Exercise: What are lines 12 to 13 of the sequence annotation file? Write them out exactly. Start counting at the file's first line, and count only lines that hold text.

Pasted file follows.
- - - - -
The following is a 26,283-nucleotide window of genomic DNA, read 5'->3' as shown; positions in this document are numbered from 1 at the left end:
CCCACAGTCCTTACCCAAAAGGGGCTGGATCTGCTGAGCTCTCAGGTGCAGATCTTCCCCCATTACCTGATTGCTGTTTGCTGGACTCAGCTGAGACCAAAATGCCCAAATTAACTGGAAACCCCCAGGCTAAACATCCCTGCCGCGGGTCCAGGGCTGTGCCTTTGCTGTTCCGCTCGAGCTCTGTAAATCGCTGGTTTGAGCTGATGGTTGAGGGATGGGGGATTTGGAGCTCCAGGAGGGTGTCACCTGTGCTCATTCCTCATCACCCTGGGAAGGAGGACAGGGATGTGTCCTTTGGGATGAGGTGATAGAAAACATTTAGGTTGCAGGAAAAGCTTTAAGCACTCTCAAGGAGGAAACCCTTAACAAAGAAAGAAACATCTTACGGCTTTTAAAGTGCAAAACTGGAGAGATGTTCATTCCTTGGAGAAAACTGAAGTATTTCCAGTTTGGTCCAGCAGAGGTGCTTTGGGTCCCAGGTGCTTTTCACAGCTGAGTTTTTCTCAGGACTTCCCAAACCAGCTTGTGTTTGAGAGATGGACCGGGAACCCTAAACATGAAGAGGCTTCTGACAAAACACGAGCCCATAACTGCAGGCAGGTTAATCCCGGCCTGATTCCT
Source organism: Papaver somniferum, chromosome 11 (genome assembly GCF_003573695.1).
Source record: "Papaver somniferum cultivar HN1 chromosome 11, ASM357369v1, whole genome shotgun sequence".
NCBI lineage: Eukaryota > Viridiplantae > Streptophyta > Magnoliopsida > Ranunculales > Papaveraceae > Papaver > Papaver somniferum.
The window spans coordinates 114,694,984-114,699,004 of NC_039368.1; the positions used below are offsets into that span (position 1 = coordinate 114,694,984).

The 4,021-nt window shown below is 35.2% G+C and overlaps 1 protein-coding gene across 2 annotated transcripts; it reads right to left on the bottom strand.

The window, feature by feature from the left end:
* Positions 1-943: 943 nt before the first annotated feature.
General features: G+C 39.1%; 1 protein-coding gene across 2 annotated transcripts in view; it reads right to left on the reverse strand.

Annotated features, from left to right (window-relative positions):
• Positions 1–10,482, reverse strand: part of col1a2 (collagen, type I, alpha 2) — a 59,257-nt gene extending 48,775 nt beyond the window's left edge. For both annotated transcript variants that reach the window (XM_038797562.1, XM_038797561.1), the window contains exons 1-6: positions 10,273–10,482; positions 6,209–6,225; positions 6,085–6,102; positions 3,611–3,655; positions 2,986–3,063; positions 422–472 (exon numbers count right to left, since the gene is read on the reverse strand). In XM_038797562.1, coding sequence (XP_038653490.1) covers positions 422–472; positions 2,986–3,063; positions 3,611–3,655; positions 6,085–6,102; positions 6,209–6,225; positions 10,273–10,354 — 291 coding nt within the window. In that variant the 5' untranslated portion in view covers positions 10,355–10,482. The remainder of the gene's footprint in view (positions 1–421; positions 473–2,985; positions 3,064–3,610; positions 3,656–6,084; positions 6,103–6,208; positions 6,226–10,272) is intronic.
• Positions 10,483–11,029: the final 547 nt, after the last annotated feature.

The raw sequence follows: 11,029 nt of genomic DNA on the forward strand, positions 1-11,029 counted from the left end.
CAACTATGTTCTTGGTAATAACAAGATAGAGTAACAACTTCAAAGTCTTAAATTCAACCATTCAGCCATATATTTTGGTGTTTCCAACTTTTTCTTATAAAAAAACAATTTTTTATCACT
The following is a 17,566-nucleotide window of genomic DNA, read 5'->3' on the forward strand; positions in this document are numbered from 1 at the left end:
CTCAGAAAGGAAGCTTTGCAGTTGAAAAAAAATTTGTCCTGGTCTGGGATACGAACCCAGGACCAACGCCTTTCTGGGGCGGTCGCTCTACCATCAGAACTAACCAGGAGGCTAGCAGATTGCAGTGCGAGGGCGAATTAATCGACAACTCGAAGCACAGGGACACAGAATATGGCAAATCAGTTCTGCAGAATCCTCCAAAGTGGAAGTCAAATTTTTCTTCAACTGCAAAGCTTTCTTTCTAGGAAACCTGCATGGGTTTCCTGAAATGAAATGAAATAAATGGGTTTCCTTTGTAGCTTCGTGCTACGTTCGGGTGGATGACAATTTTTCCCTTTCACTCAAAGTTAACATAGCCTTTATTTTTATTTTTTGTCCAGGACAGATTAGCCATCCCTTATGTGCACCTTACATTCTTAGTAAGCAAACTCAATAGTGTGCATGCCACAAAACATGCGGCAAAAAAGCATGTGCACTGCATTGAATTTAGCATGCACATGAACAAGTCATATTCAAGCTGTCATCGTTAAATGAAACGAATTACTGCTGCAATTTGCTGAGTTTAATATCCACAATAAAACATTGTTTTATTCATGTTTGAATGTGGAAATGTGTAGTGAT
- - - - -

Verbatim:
• Positions 1–10,482, reverse strand: part of col1a2 (collagen, type I, alpha 2) — a 59,257-nt gene extending 48,775 nt beyond the window's left edge. For both annotated transcript variants that reach the window (XM_038797562.1, XM_038797561.1), the window contains exons 1-6: positions 10,273–10,482; positions 6,209–6,225; positions 6,085–6,102; positions 3,611–3,655; positions 2,986–3,063; positions 422–472 (exon numbers count right to left, since the gene is read on the reverse strand). In XM_038797562.1, coding sequence (XP_038653490.1) covers positions 422–472; positions 2,986–3,063; positions 3,611–3,655; positions 6,085–6,102; positions 6,209–6,225; positions 10,273–10,354 — 291 coding nt within the window. In that variant the 5' untranslated portion in view covers positions 10,355–10,482. The remainder of the gene's footprint in view (positions 1–421; positions 473–2,985; positions 3,064–3,610; positions 3,656–6,084; positions 6,103–6,208; positions 6,226–10,272) is intronic.
• Positions 10,483–11,029: the final 547 nt, after the last annotated feature.